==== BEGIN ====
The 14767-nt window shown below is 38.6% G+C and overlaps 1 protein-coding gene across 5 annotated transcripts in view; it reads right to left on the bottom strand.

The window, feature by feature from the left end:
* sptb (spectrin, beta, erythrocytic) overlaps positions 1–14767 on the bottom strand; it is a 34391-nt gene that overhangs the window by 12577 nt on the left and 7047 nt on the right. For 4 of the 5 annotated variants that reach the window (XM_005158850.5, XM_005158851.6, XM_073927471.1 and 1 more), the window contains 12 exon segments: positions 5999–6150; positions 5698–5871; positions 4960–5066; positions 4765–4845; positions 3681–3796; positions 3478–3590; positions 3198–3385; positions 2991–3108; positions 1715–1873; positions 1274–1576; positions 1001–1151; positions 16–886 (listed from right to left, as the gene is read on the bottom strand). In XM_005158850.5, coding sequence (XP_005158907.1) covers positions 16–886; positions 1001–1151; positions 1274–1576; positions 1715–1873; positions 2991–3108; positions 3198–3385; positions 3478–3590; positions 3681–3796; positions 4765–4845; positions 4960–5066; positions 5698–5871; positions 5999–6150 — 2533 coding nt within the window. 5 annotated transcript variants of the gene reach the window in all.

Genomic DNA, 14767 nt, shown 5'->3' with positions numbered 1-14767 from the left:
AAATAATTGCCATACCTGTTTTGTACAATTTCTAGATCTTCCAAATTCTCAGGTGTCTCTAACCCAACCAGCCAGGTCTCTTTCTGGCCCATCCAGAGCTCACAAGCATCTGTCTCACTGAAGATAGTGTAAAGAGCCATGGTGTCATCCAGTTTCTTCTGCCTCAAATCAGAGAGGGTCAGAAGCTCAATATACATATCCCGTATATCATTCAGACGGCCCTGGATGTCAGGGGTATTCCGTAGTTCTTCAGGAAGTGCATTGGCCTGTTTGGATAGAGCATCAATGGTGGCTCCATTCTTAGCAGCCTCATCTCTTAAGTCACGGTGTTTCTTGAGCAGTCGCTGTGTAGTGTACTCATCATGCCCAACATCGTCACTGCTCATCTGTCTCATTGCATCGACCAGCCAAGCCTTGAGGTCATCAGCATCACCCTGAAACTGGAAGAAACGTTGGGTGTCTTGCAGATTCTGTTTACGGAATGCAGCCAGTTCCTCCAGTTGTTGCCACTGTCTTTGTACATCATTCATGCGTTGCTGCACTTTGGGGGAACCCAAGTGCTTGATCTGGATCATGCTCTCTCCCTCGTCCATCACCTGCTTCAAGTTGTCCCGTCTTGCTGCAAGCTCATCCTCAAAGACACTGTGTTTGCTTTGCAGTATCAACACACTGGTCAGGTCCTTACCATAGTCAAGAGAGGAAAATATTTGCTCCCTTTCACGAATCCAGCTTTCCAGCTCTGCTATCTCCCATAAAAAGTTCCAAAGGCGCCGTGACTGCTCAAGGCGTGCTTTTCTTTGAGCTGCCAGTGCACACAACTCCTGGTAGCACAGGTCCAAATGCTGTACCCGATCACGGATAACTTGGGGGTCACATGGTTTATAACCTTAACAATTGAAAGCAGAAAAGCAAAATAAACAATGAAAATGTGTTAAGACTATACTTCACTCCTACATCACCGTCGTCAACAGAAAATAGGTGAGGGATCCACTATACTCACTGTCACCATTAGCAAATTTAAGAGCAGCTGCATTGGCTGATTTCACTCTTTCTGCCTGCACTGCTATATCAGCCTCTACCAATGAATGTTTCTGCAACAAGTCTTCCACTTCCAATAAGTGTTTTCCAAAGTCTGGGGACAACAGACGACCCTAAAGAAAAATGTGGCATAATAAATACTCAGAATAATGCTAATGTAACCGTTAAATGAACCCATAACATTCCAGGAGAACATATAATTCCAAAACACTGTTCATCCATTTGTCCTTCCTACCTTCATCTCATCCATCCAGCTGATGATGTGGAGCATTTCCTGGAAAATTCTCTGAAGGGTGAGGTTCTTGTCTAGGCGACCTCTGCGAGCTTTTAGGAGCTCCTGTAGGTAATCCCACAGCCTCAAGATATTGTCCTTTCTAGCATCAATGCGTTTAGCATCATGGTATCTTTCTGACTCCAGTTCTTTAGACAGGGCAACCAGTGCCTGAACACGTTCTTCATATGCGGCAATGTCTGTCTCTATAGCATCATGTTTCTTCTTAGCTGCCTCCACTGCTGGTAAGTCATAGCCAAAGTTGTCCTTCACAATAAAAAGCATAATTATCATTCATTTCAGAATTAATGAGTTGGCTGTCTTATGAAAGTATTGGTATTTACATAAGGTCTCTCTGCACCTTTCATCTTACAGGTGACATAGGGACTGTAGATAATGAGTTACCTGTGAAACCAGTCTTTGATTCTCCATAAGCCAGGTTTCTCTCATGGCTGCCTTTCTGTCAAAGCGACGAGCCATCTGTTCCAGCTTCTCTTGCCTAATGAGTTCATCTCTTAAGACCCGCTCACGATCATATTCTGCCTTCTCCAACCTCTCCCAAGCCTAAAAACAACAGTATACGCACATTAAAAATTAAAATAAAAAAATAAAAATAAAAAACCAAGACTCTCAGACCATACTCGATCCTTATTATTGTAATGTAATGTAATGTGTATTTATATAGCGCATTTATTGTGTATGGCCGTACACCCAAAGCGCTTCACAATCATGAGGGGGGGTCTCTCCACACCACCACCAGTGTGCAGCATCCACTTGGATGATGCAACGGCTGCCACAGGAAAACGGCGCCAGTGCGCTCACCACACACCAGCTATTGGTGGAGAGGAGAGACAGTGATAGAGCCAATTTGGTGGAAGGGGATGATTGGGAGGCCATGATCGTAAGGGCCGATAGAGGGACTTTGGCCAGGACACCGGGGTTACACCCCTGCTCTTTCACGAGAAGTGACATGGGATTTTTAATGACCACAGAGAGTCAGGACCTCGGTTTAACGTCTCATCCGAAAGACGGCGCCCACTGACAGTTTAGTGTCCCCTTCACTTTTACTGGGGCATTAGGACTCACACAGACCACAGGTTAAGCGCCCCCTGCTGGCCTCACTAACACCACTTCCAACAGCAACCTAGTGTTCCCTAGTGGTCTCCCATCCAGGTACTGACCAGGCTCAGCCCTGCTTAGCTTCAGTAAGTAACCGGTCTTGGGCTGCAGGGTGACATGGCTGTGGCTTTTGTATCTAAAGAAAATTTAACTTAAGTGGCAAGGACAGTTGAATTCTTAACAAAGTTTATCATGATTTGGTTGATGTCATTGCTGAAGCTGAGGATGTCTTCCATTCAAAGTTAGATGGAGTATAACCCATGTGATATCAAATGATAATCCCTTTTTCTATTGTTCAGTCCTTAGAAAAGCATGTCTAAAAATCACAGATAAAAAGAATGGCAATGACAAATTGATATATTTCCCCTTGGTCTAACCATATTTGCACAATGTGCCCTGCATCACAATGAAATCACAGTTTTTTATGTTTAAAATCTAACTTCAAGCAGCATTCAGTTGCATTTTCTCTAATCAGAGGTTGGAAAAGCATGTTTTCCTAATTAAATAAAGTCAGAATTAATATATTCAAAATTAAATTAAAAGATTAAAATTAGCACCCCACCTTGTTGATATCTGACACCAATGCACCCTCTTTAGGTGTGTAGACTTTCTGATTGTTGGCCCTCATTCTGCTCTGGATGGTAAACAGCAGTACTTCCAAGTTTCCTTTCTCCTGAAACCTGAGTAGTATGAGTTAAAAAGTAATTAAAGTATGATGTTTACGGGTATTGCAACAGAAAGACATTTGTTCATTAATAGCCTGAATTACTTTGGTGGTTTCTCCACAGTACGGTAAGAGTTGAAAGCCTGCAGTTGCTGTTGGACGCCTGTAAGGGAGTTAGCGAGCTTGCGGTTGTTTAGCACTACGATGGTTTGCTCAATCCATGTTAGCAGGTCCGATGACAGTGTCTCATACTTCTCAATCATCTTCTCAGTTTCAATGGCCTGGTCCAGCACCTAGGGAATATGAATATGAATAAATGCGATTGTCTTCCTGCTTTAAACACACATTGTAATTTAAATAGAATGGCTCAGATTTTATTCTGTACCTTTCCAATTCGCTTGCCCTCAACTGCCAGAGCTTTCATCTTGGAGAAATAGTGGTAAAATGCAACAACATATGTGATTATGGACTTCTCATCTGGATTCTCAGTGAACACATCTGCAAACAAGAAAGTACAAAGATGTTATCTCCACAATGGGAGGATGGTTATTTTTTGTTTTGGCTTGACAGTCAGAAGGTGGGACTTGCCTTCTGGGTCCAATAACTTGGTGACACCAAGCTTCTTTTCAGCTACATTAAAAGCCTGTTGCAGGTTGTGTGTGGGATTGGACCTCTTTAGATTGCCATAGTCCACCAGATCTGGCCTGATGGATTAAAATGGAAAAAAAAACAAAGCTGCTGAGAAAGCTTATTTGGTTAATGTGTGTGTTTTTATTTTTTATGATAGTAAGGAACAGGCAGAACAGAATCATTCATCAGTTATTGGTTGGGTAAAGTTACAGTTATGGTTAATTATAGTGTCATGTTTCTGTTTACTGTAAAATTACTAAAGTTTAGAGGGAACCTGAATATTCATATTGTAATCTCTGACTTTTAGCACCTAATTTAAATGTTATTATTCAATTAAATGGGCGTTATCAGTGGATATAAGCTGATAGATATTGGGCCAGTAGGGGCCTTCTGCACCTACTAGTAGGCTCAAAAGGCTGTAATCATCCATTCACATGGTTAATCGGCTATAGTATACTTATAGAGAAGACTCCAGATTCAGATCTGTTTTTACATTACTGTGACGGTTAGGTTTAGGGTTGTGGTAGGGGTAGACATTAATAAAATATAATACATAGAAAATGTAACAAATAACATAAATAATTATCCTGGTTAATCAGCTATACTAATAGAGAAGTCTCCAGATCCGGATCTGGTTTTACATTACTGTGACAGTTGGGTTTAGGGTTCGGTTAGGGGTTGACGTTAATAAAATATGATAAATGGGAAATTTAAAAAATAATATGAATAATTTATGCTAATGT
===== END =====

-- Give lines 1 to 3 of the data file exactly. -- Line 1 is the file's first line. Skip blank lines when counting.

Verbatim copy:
The 14767-nt window shown below is 38.6% G+C and overlaps 1 protein-coding gene across 5 annotated transcripts in view; it reads right to left on the bottom strand.

The window, feature by feature from the left end:
* sptb (spectrin, beta, erythrocytic) overlaps positions 1–14767 on the bottom strand; it is a 34391-nt gene that overhangs the window by 12577 nt on the left and 7047 nt on the right. For 4 of the 5 annotated variants that reach the window (XM_005158850.5, XM_005158851.6, XM_073927471.1 and 1 more), the window contains 12 exon segments: positions 5999–6150; positions 5698–5871; positions 4960–5066; positions 4765–4845; positions 3681–3796; positions 3478–3590; positions 3198–3385; positions 2991–3108; positions 1715–1873; positions 1274–1576; positions 1001–1151; positions 16–886 (listed from right to left, as the gene is read on the bottom strand). In XM_005158850.5, coding sequence (XP_005158907.1) covers positions 16–886; positions 1001–1151; positions 1274–1576; positions 1715–1873; positions 2991–3108; positions 3198–3385; positions 3478–3590; positions 3681–3796; positions 4765–4845; positions 4960–5066; positions 5698–5871; positions 5999–6150 — 2533 coding nt within the window. 5 annotated transcript variants of the gene reach the window in all.